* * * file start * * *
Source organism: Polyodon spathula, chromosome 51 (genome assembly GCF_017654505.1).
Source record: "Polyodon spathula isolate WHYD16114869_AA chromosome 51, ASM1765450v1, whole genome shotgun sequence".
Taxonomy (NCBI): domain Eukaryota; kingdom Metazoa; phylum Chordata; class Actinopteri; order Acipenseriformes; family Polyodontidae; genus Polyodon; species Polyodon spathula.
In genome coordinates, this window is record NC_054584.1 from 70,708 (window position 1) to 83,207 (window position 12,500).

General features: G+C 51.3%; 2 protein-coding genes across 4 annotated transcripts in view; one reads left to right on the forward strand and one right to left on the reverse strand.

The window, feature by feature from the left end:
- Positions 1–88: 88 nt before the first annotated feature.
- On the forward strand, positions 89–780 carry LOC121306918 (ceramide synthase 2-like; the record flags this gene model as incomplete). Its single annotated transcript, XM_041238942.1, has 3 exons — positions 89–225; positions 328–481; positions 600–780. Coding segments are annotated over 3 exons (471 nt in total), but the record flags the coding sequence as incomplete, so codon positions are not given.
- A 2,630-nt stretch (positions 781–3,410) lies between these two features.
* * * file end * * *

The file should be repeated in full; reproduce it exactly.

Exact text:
Source organism: Polyodon spathula, chromosome 51 (genome assembly GCF_017654505.1).
Source record: "Polyodon spathula isolate WHYD16114869_AA chromosome 51, ASM1765450v1, whole genome shotgun sequence".
Taxonomy (NCBI): domain Eukaryota; kingdom Metazoa; phylum Chordata; class Actinopteri; order Acipenseriformes; family Polyodontidae; genus Polyodon; species Polyodon spathula.
In genome coordinates, this window is record NC_054584.1 from 70,708 (window position 1) to 83,207 (window position 12,500).

General features: G+C 51.3%; 2 protein-coding genes across 4 annotated transcripts in view; one reads left to right on the forward strand and one right to left on the reverse strand.

The window, feature by feature from the left end:
- Positions 1–88: 88 nt before the first annotated feature.
- On the forward strand, positions 89–780 carry LOC121306918 (ceramide synthase 2-like; the record flags this gene model as incomplete). Its single annotated transcript, XM_041238942.1, has 3 exons — positions 89–225; positions 328–481; positions 600–780. Coding segments are annotated over 3 exons (471 nt in total), but the record flags the coding sequence as incomplete, so codon positions are not given.
- A 2,630-nt stretch (positions 781–3,410) lies between these two features.